22 November 2008

In Praise of Off Season

No two beach towns in America are exactly alike, but at the peak of the season, they seem so.

From Cape Cod to the Jersey shore, the Chesapeake Bay, Virginia Beach, gulf towns and throughout the West Coast, beach communities come to life to serve the vacation traveler, seduced by sandy shorelines, sunny skies and perpetual hospitality. There are few differences beyond the eccentricities of their landscape and the length of the season.
They look alike, they sound alike. They share a gently frenzied ambiance. They all smell like commingled sun block, sweat and seared meats. When the weather cooperates, sunlight is ubiquitous and bright, but the streets so densely populated that hardly a shadow is cast, except by the occasional shade of tree line. Clouds drift by as if setting the pace, exhorting vacationers to slow down. Children run and splash and delight in their liberation from otherwise structured lives. Car doors and screen doors slam throughout the day. Engines whir and stall, thwarted by pedestrian traffic. Shops overflow with whimsical necessities – kites shaped like lobsters or parrots, primary colored plastic pails wrapped with shovels in white netting, striped beach umbrellas, film and lotions, post-cards stacked on racks and T-shirts blowing in the breeze. Sidewalk strollers ebb and flow like the surf. On the beach, shiny plastic beach balls roll in the wind, below the serrated fringes of kite tails flapping overhead. Small planes murmur now and then against skies of every possible shade of blue. Rock music competes with the calls of families, lovers and friends clustered together on the sand. Drum beats blare from car radios passing by and the constant din of chatter blankets all other sounds, like beach towels that punctuate the shoreline. Weekend walkers linger to watch impromptu games of volleyball or admire shapely bodies that drape the landscape.
The so-called quiet of vacation is a cacophony of sounds and scents and scenery that comfortably collide, much like waves that crash against the shore over and over again. The din subsides only late at night, long after the pink hues of sunset, when the last child collapses into peaceful dreams, the last glass of wine sipped, the last beach towels hung to dry, accompanied by the orchestral lullaby of katydids and grasshoppers crying through the stillness.
Beach town life is a spell that settles happily over inhabitants year after year. People thrive on it, long for it, and wait patiently for the season to return, because it is only in season when they permit themselves the freedom to explore, to abandon their responsibilities for a time, bond to their loved ones with neither obligation nor resignation nor rancor, and ignore the clock other than to prepare lunch or turn over on the sand. The vacation season, with its colors and music and singular scents, is the ultimate refuge from what might be seen as the colorless odorless monotony of daily living, even for those blessed with a satisfying life.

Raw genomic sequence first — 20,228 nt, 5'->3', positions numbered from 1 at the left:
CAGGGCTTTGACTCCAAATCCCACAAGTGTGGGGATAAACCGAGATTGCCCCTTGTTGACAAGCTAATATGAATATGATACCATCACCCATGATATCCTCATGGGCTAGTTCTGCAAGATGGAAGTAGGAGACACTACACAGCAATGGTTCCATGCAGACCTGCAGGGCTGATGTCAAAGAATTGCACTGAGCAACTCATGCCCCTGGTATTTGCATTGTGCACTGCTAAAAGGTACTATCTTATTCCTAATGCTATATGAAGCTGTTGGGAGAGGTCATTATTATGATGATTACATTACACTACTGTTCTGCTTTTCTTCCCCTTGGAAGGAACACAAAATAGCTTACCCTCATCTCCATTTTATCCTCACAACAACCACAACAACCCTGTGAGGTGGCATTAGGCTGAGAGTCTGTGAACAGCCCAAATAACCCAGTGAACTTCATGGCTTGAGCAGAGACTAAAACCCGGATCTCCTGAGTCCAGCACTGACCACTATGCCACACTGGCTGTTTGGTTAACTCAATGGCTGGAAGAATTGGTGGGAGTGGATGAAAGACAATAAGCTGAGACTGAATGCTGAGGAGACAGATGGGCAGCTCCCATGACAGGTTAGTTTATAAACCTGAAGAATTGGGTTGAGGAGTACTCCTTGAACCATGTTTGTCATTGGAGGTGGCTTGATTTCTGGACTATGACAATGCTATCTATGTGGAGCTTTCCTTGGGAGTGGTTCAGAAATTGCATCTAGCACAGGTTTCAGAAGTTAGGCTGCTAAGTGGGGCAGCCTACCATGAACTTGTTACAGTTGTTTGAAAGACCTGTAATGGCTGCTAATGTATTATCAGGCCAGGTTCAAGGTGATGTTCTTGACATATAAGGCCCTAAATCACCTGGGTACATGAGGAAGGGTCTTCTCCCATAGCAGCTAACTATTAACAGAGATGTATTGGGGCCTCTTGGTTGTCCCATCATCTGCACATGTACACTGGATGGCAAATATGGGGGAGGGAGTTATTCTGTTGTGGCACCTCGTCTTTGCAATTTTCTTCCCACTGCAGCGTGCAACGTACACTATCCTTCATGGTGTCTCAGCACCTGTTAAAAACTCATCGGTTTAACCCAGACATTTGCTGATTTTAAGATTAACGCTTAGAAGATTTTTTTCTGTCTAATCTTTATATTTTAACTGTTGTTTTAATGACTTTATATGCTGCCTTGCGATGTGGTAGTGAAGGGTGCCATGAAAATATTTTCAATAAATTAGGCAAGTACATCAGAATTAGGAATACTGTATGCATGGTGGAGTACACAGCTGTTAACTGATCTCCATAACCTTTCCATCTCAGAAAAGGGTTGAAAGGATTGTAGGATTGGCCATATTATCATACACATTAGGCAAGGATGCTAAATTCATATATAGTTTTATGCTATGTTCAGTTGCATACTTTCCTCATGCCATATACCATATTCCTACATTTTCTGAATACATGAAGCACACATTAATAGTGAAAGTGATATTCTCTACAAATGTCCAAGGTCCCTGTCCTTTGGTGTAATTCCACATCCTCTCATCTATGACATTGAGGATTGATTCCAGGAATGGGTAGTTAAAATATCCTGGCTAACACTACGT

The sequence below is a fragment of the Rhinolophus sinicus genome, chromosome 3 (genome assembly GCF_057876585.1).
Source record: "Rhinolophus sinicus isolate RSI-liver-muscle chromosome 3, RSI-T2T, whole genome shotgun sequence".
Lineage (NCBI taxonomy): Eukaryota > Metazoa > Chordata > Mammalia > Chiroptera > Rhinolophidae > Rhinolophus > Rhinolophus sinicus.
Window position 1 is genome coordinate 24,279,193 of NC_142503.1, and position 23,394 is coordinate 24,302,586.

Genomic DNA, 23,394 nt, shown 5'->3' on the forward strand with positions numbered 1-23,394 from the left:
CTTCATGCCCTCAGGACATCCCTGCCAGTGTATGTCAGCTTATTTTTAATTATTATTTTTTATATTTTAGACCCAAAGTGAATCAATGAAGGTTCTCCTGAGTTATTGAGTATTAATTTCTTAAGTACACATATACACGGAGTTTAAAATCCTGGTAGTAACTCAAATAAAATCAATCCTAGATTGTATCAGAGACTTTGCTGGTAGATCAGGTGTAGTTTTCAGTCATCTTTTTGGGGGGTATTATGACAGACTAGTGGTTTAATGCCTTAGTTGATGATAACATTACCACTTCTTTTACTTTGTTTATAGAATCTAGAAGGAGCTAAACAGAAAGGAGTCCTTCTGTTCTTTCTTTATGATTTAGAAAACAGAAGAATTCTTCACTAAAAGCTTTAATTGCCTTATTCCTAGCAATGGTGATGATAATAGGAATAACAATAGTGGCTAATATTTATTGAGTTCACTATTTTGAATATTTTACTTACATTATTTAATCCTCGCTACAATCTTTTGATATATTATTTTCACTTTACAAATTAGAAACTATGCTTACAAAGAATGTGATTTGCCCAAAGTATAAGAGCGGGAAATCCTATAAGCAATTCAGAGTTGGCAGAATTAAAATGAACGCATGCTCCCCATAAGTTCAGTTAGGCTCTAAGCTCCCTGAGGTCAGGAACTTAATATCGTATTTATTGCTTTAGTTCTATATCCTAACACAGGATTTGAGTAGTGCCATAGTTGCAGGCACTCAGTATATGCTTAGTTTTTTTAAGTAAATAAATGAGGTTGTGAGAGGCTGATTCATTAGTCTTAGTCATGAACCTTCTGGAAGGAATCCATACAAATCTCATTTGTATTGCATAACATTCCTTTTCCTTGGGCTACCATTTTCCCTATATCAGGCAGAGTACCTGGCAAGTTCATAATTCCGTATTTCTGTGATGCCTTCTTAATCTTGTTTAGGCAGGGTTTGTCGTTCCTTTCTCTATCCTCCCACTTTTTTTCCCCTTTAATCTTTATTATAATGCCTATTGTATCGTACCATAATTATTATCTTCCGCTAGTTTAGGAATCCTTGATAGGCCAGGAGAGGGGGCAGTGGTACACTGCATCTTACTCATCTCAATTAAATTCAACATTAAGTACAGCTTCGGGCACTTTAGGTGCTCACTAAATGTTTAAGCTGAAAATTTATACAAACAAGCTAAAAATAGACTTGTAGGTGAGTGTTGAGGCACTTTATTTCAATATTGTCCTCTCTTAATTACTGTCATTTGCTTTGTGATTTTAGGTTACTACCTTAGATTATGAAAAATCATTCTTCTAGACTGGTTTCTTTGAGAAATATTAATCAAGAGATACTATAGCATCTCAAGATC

The very landscape jolts into ebullience as the season approaches, reaching its arms out to welcome the throng, then returning blissfully to hibernation in the off-season, because the landscape, as life in all forms, in the off-season exists only for itself. Craggy edges of shoreline spring back into view, no longer obfuscated by the crowd. Seagulls soar overhead, no need to share the sand. The surf surges with renewed vigor as if reclaiming its shore. A thin layer of sand blows about in chillier wind, unencumbered by the accoutrements of vacationers. The sun’s rays spread wide, diffusing shadows into abstracted muted images. Clouds drift closer to land. Long sunny days turn to short, warmth to chill. Runners breathe more deeply, walkers walk more slowly.
There is a collective sigh among the locals when their community is returned to them, because they know, rather than diminished by the quiet, their beach town is enhanced, strengthened from within like a delicate rose that’s been trimmed to its roots to restore vigor and balance, to bloom once again in the new season. It is the throng that most characterizes these towns in season – the throng of people on the streets, bodies on the beach. The throng of sound and scent. And it is the sheer absence of the throng that defines the off season, that time when a beach community is at its best: free of the frenzy, relinquished to residents and the occasional visitor to re-capture its true natural beauty, like an ancient succulent that blossoms only in the rain.
The off-season is more than a respite, it is a restoration, a haven of sorts, when the terrain is permitted to go wild, returning to a more organic state. The ocean is more gray than blue. The weather and the colors of the sky more volatile. Untamed and unobstructed, solemnity hovers over the town like an ancient church, deeply encrypted with mystical powers, where one might commune privately on a weekday morning, without parishioners or dictum, only the solace of silence and the wisdom of one’s inner voice.
Off-season was when I began my life in Laguna Beach and it is in the off-season that I am reminded most why I remain, its natural beauty best exposed to those of us that call this place home.

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